A new hepatitis C treatment that costs $1,000 per pill and its affect on Medicaid budgets is raising the scrutiny of a pair of U.S. senators, including Oregon’s Sen. Ron Wyden with good reason.
Children killed in Gaza, the ebola epidemic in Africa, armed conflicts across the globe, drug cartel violence in Central America, catastrophic plane crashes, children forced on long trecks to escape violence and poverty in their own lands, political corruption and influence-peddling — every day the news brings word of more tragedy and calamity around the world.
The Oregon Department of Forestry’s annual report on timber production shows the need to increase logging on federal lands.
The 20th Habitat for Humanity house in The Dalles area is now under construction on East 12th Street.
The numbers were there in stark black-and-white — evidence that City of The Dalles water and sewer rates have climbed far beyond those of Eastern Oregon cities of comparable size.
The University of Oregon’s inept, slow-motion initial response to a student’s allegations of sexual assault against three UO basketball players is part of a national pattern: Many U.S. colleges and universities fall short in how they investigate and resolve such claims.
Fort Dalles Days is officially in full swing this week, having kicked off (and we do mean kick) Friday evening with a chili cook-off at The Mint, followed by the big downtown shindig, Jammin’ July Street Fest July 12. Sweltering heat or not, this event always brings big crowds into downtown The Dalles with plenty of music, an old-fashioned shoot-out, some good-natured competition (via chalk and microphones) and plenty of food and libations.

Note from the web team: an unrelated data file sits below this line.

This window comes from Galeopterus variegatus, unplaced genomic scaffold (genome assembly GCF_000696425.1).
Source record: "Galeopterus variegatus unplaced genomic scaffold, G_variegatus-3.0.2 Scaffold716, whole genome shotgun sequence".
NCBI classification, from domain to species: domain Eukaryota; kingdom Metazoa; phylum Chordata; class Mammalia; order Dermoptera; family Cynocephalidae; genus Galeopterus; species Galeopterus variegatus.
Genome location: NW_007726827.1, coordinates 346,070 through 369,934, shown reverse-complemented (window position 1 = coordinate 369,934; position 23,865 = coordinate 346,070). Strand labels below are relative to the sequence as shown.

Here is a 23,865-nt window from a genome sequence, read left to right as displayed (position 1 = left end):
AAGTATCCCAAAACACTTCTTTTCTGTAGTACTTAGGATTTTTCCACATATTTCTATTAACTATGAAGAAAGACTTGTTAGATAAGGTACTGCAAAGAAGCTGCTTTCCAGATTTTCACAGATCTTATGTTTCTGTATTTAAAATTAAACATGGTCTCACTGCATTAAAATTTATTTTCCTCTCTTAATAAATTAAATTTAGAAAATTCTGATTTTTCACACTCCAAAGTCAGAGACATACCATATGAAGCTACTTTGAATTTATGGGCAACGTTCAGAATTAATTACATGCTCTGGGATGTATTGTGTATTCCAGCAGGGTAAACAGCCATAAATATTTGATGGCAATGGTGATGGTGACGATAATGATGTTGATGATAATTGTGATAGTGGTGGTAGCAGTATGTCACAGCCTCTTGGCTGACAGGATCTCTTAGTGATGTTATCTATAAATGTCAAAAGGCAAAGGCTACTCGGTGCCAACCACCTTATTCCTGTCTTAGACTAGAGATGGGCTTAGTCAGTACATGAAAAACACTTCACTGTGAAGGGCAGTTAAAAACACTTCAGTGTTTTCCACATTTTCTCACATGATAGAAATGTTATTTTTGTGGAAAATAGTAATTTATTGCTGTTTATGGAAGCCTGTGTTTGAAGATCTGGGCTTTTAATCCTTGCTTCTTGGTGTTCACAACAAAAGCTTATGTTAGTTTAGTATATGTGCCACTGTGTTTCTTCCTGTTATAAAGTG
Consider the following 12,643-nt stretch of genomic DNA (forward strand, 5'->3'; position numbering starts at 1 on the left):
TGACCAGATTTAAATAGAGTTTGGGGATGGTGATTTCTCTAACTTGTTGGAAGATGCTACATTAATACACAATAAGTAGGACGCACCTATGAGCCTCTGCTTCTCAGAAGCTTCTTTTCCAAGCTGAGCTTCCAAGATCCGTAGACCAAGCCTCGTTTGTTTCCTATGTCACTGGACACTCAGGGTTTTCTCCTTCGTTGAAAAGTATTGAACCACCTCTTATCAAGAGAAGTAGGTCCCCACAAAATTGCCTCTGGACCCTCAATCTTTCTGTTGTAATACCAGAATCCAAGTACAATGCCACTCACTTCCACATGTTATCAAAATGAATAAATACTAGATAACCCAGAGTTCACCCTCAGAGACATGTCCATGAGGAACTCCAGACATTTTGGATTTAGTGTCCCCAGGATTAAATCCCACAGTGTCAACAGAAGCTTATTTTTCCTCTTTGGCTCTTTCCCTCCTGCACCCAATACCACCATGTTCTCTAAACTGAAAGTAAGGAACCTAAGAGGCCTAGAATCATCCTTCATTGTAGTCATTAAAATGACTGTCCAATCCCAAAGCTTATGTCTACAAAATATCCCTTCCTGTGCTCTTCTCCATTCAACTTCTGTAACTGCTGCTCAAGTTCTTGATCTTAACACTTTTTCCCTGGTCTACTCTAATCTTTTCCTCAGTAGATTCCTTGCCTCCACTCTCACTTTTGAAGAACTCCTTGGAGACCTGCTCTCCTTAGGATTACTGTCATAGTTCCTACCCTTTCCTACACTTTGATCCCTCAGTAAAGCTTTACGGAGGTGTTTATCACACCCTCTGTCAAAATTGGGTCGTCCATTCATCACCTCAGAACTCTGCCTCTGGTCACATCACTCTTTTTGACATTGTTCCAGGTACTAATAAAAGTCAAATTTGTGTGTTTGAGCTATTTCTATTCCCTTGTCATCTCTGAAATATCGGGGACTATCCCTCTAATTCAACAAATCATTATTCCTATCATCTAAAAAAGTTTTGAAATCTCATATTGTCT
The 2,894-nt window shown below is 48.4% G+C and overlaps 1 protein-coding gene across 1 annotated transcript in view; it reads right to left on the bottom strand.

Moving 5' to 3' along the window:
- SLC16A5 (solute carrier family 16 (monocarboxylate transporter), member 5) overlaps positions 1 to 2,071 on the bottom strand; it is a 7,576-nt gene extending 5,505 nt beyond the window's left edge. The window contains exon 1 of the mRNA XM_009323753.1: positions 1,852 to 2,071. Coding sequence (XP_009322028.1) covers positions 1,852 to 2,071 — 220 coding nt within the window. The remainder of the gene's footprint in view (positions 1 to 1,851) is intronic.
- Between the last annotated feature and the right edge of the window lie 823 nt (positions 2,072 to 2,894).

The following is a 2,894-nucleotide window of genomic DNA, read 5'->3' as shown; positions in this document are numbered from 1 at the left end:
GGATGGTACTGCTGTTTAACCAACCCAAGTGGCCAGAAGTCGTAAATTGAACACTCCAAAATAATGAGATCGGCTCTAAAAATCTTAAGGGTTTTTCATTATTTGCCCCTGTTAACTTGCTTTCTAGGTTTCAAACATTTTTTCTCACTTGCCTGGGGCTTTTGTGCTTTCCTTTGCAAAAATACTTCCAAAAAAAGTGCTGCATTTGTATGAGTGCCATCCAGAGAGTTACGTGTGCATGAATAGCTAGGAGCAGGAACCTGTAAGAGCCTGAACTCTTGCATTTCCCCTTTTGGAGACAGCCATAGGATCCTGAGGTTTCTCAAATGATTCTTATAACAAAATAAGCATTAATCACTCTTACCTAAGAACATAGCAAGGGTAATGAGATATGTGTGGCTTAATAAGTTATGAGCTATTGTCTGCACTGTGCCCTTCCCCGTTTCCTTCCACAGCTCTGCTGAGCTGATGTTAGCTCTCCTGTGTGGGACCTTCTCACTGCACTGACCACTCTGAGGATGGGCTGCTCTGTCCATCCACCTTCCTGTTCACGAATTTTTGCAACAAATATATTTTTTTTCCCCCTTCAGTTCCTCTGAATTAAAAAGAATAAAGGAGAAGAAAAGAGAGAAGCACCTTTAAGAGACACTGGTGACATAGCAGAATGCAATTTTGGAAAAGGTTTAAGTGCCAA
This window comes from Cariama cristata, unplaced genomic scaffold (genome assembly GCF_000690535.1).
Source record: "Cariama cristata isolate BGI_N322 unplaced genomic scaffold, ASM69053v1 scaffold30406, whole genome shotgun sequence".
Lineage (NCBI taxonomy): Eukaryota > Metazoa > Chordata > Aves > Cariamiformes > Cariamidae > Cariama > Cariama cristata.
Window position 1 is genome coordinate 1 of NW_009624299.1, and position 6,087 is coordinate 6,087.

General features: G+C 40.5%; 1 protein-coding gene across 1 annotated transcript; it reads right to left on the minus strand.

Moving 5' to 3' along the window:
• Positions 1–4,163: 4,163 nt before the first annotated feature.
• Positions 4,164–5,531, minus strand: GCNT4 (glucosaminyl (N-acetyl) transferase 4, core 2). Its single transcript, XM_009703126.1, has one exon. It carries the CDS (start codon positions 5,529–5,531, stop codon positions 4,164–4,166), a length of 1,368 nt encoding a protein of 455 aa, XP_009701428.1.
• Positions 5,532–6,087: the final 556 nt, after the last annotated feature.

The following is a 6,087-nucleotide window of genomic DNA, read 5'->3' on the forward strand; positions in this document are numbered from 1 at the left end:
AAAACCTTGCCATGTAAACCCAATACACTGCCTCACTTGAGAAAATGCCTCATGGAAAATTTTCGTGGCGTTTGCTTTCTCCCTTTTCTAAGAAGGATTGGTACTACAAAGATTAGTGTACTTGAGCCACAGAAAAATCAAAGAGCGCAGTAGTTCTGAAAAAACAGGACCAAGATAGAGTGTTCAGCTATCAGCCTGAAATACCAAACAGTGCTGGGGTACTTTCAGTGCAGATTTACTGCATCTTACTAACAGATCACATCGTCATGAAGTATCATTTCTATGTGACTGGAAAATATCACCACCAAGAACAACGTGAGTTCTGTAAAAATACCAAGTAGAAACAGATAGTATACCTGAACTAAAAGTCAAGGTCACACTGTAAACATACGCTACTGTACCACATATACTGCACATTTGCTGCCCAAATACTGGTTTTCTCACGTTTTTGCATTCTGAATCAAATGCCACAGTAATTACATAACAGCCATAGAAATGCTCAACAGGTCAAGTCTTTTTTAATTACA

How desperate must conditions be for parents to send their young children off to make their way alone in an inhospitable world?
Sales of marijuana for recreational use began Tuesday in Washington state and the people who will manage a similar program in Oregon — assuming voters here approve recreational use of pot at the November election — would do well to pay attention to what’s been happening to our northern neighbor.
Spectators weren’t disappointed in the outcome of the Fort Dalles Fourth celebration that brought liveliness to The Dalles on Independence Day for the first time in a long while.
If reactions around The Chronicle office are any indication, some North Wasco County School District board members were right to be concerned about the relatively abrupt manner in which a mascot option was brought before the board at its last meeting. Board members were given a single logo option to consider and asked to approve it at the same meeting. Understandably, board members had varying reactions to the proposed logo, just as the folks here at The Chronicle did.
Oregon might easily have joined Colorado and Washington state in voting to legalize marijuana two years ago. But the sponsors of Oregon’s legalization measure over-reached, presenting the voters with a proposal that crossed the line from legalization into advocacy. The initiative’s extreme language drove away the deep-pocketed national supporters who helped bankroll the marijuana legalization campaigns in Washington and Colorado, and Measure 80 won only 47 percent of the vote.
Nothing speaks to Americana and good old-fashioned patriotism like a small-town Independence Day celebration.
We can’t help being excited about the prospect of an art installation drawn from the mind of artist Maya Lin being located.
Presidential detractors are adding a tick mark to the win column this week after the U.S. Supreme Court’s unanimous ruling saying Barack Obama overstepped his authority in deciding when the U.S. Senate was in recess and making recess appointments to the National Labor Relations Board.
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